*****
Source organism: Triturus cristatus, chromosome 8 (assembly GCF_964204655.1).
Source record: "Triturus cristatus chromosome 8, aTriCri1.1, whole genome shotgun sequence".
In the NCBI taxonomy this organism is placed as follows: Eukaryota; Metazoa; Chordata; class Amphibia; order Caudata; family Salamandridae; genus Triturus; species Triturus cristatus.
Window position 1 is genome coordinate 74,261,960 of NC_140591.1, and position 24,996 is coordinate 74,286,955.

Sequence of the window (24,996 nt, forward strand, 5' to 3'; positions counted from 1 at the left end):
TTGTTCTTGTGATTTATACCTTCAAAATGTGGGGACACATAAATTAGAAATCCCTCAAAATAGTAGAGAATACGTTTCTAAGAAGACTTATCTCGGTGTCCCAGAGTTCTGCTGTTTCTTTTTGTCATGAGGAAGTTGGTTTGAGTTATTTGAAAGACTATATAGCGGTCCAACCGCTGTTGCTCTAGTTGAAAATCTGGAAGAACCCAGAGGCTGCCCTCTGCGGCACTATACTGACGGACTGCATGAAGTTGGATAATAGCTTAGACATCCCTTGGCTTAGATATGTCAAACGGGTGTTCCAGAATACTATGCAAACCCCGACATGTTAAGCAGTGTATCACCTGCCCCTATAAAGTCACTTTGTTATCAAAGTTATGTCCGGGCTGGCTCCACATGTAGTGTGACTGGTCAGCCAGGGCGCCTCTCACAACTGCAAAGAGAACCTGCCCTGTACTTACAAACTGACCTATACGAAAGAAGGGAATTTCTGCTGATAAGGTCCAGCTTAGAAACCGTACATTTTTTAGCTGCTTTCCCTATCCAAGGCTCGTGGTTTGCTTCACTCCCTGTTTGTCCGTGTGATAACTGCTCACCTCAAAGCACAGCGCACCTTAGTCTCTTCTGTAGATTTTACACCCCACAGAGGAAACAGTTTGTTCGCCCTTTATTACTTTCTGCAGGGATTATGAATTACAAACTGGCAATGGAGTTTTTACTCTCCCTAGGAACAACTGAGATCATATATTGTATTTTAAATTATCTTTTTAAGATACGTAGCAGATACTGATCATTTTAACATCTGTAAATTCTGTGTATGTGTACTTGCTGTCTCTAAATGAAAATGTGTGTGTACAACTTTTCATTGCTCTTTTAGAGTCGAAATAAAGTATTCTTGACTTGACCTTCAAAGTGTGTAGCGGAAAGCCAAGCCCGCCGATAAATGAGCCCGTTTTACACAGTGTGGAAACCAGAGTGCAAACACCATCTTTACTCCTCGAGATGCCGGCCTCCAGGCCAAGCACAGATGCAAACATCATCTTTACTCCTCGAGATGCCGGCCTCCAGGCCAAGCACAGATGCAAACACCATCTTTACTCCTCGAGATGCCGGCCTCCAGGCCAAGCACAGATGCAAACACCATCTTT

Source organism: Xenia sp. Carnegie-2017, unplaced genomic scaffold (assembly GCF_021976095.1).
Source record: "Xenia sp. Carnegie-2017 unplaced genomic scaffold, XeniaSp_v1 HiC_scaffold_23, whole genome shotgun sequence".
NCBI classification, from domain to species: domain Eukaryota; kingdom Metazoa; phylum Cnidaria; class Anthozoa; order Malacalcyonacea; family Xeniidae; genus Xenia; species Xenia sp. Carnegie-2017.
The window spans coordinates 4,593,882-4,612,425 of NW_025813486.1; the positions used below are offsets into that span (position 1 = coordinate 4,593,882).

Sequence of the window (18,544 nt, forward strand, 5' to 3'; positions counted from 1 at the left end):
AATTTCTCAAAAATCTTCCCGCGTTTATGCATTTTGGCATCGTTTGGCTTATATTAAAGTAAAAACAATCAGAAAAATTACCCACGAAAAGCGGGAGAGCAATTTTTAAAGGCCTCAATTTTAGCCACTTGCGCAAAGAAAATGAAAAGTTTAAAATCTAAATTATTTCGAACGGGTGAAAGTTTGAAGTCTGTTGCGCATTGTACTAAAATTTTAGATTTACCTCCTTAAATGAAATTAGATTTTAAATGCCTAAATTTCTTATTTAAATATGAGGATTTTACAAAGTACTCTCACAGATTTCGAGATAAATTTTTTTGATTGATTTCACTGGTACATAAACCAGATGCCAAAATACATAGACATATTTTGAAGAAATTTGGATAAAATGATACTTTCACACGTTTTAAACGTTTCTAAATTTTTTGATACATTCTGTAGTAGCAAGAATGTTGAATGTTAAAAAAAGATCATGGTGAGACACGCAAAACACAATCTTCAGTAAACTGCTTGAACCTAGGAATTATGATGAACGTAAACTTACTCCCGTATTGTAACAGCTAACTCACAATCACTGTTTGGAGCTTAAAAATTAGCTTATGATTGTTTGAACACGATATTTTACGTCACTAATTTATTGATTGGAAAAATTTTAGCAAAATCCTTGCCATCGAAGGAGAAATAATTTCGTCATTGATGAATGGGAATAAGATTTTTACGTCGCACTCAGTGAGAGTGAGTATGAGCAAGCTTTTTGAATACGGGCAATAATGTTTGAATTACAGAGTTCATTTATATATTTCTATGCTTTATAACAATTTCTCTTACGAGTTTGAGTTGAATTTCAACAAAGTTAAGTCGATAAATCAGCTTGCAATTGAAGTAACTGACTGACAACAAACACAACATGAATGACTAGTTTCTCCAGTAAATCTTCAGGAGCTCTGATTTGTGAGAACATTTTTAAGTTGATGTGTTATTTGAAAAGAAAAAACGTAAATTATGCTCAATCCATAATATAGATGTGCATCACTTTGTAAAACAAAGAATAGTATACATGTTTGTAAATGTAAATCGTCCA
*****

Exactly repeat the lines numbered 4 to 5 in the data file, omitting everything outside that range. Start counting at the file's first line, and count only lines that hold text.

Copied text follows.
Window position 1 is genome coordinate 74,261,960 of NC_140591.1, and position 24,996 is coordinate 74,286,955.

Sequence of the window (24,996 nt, forward strand, 5' to 3'; positions counted from 1 at the left end):